Burtles and Tate Swans

Burtles and Tate Swans (small size). Clear opalescent, vaseline opalescent and rose pink opalescent.  has a larger photo of the elephant

+1 vote
Thanks Laura!

I have a first cousin - 3 X removed who worked as a glass blower in Pittsburgh, Pennsylvania and then in Alton, Illinois.  This is mentioned several times in his obituary which I have transcribed on his profile.  If any of the sound familiar, please let me know.  Thanks!
by Ray Jones G2G6 Pilot (154k points)
Hi Ray,  I looked at my database and do not see him listed in it.  So I am adding him to it.  I live across the river from Alton, IL.  Glass was a huge business in the US until recent years when much of it has moved to both China and India.  Glass blowers often suffered from upper respiratory issues due to how glass was blown.  I wonder if that contributed to his death since it sounds like he had an upper respiratory disease that took him fast.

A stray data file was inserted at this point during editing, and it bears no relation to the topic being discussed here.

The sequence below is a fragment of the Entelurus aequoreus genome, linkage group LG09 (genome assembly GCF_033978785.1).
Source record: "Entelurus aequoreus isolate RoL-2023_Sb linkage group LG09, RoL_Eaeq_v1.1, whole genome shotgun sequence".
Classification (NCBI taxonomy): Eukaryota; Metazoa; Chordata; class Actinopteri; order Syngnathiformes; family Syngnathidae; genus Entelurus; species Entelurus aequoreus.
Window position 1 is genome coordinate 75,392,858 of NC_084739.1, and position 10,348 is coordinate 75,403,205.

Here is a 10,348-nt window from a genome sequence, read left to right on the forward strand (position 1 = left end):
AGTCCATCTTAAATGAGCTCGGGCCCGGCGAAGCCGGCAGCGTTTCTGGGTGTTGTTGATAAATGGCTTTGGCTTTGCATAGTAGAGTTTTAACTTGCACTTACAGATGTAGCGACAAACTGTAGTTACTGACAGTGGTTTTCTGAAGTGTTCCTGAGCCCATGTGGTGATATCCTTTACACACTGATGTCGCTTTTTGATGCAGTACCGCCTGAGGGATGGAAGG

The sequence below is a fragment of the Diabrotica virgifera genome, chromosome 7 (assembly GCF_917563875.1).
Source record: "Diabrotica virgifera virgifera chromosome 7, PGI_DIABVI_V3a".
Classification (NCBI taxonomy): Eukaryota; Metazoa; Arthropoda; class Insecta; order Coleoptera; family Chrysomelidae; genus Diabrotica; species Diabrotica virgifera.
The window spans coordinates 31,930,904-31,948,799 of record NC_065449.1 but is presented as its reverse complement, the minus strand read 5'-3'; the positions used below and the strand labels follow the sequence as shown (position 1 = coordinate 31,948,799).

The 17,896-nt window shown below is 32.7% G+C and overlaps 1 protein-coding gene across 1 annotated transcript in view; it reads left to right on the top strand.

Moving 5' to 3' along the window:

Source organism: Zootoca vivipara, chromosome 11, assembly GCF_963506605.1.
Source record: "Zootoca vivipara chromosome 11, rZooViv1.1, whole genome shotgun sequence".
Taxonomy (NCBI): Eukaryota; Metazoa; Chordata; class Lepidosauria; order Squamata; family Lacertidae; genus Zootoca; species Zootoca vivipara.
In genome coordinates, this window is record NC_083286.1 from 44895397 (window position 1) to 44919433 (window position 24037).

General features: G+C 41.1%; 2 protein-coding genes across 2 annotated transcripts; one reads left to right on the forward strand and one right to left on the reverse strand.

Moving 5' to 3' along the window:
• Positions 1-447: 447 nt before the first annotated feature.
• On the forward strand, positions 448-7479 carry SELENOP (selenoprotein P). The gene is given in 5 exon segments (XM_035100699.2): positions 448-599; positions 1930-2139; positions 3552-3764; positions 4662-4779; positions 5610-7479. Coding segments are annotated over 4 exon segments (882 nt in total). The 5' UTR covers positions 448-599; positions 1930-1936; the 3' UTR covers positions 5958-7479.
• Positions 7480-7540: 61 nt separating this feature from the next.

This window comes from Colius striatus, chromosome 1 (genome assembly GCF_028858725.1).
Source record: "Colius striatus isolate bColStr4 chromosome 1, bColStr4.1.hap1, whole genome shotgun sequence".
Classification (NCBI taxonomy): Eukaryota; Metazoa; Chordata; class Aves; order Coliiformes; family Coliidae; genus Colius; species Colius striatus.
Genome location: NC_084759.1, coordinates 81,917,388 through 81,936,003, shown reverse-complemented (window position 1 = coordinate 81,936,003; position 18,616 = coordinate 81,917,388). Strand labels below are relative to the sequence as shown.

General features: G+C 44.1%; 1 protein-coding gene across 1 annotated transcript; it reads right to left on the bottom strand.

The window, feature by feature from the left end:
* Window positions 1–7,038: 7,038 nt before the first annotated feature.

Thanks for the info!
0 votes
Hi Laura,


I have a Thomas Kenna, glass blower in Ballymacarrett, 1852. His daughter Mary (b. around 1856) is listed on a marriage certificate as a bottle blower, is this a similar occupation? and was it usual for a woman to have this job in the 19th century?


any info you could provide would be great,



by Angela L G2G1 (1.1k points)